You've probably thought a great deal about the user interface (UI) of your ecommerce site, and your product landing pages, in particular. You know you want your customers to find them easy to navigate. You've also probably spent some time considering the overall user experience (UX) of the customer on your site. Does the layout and content make shopping pleasant for the customer?
It's important that the links on your landing pages take the customer where they want to go, that customers can sort products by the right attributes quickly and easily, that they don't become frustrated or bored before they can get to an item they wish to buy, and, that the checkout process is secure but simple.
You have thought about the UI and UX from the point the customer hits the landing page through checkout. Now, for a truly seamless ecommerce experience, it’s time to consider the UX in your SEM campaigns. You created your site’s organization for ease of customer use, so let’s extend that organization to your advertising.
Keywords are among the most signal-dense actions viewers can take. These self-selected precise bits of data inform us what product the customer is looking for and provide an idea of what attributes the customer values in that product.
Take a baseline search for "men's shirts" compared to a more attribute-rich search like “men’s wrinkle free dress shirts” or “men’s French cuff shirts.” In both of these searches, the customer tells you he or she is truly interested in dress shirts – and dress shirts with quite specific features. If your ad takes them to a page featuring a variety of men’s shirts but no clear way to display dress shirts only, they may become frustrated and drop out.
How can you prevent this? Start with a strong category structure and accurate categorization of your merchandise. Depending on the complexity of your offering, and the ways customers ask for it, this may involve implementing a taxonomy or ontology to distinguish that “men’s French cuff shirts” are dress shirts. In a March 2013 webinar, Anthony Mullen of Forrester Research stated, " Taxonomies allow for simpler choices and provide a path to narrow focus." The simpler and cleaner the organization of a shopping site, the more likely it is that a customer will make a purchase. Ensure your UI provides customers with simple routes, like sort or enhanced search features, to quickly isolate the products they want.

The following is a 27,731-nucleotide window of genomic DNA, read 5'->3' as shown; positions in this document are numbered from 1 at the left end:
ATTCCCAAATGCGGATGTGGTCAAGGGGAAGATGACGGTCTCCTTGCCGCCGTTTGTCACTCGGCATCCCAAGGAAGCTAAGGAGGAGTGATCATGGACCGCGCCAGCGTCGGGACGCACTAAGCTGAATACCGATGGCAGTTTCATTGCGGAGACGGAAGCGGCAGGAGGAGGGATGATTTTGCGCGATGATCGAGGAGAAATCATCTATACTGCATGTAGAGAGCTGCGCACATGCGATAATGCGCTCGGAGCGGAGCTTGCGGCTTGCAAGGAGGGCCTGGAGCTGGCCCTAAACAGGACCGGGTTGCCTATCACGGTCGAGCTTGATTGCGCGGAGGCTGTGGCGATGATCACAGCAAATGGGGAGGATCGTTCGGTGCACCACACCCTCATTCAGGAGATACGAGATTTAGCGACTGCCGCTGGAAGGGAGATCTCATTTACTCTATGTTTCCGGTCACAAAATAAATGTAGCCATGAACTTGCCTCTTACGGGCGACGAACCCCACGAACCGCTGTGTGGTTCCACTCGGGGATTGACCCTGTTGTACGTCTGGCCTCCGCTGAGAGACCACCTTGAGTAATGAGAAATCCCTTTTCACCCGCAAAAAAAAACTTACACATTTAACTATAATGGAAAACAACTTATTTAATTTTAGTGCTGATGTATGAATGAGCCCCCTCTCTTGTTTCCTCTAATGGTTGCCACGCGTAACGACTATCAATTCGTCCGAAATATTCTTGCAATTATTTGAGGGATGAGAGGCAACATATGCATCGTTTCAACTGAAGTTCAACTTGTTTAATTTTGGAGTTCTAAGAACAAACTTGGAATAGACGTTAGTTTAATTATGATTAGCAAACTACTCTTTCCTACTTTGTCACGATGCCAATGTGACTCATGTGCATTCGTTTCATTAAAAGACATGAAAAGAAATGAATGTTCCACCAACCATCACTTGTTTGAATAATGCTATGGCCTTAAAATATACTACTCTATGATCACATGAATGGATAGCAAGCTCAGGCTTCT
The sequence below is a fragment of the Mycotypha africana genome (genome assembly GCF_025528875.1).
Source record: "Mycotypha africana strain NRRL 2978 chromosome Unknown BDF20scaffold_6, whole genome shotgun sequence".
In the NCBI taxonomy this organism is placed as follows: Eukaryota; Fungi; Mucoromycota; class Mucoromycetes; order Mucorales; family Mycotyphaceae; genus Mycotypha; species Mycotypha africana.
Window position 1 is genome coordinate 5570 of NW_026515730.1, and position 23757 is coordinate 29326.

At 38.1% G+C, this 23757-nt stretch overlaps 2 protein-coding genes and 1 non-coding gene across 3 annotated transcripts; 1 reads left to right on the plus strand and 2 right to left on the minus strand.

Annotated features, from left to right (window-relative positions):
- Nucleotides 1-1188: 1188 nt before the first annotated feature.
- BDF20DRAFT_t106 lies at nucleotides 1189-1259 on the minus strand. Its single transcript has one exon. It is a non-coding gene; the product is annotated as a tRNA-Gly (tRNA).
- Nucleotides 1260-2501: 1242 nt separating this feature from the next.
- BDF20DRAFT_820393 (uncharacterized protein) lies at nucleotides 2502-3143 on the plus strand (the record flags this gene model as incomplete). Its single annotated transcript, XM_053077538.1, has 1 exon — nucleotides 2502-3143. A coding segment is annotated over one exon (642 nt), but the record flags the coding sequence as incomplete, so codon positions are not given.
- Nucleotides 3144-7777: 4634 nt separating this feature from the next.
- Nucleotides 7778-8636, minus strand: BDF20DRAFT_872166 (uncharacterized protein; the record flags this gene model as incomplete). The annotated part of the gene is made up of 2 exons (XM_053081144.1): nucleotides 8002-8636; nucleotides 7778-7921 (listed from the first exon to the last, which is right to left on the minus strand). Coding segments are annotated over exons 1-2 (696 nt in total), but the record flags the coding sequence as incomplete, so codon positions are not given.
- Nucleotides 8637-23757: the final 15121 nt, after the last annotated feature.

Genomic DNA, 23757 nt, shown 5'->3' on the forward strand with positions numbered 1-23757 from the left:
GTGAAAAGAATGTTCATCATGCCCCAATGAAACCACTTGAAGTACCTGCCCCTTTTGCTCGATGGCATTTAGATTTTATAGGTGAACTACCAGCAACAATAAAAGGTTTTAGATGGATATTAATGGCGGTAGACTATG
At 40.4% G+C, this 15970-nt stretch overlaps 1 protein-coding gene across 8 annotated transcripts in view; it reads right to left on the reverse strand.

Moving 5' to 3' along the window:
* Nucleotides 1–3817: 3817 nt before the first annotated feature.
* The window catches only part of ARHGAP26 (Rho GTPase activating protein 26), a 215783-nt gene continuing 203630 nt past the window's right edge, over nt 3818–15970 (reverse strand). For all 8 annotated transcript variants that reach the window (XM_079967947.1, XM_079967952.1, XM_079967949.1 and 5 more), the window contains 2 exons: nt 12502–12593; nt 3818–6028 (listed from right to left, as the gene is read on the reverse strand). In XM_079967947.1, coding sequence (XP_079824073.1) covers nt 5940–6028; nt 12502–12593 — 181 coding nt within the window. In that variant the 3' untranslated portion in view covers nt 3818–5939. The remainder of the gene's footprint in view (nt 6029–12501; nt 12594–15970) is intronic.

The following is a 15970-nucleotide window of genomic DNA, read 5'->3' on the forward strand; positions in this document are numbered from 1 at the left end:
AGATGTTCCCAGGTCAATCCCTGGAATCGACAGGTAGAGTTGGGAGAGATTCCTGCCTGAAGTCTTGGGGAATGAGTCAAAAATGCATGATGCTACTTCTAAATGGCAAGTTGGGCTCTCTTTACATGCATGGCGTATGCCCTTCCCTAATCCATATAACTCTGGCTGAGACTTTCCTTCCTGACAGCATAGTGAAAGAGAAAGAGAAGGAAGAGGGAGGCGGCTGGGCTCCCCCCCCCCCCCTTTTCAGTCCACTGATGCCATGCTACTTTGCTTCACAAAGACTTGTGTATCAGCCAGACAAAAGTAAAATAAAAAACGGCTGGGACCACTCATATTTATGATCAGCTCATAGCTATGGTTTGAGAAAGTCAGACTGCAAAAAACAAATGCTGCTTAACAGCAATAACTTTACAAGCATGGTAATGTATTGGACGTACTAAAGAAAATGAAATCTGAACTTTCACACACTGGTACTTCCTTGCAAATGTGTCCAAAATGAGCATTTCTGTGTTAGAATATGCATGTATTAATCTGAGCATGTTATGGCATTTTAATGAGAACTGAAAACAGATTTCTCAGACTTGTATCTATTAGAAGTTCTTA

But the best sorting mechanic will be meaningless without a rich categorization system on the back end. You've already arranged your products based on factors like the type of product (furniture or, more specifically, bookshelves), the attributes you think customers value in the product (e.g., wood bookshelf versus metal bookshelf), and by factors to help you control your inventory (e.g., on sale). If the way you've categorized items on the back end isn't detailed enough or if the attributes you've chosen to use to distinguish your products are of no interest to the customer, the customer's experience will be poor.
Having done all that work to make sure your products are organized correctly and given the right attributes on your site, doesn't it make sense to organize your SEM campaign along the same lines? Say you've already taken the time to organize your used car inventory on your site by make, model and year. Why not use that system to organize your keywords?
If your campaigns are organized in a way that is similar to your site, the customer will feel like the shopping experience flows continuously, from the time they typed a query in their search engine to the time of purchase.
If your SEM campaign ties in to your existing categorization system, it becomes easy to architect the path from customer searches to ads to the precise items they purchase. This makes optimization, analytics, reporting and projections simpler, too.
The user experience starts the moment the customer starts a search. By unifying the categorization system embedded in the UI of your website and your campaign structure, you create one continuous and simple funnel for the customer. Paying attention to where the user experience actually begins will end in better results.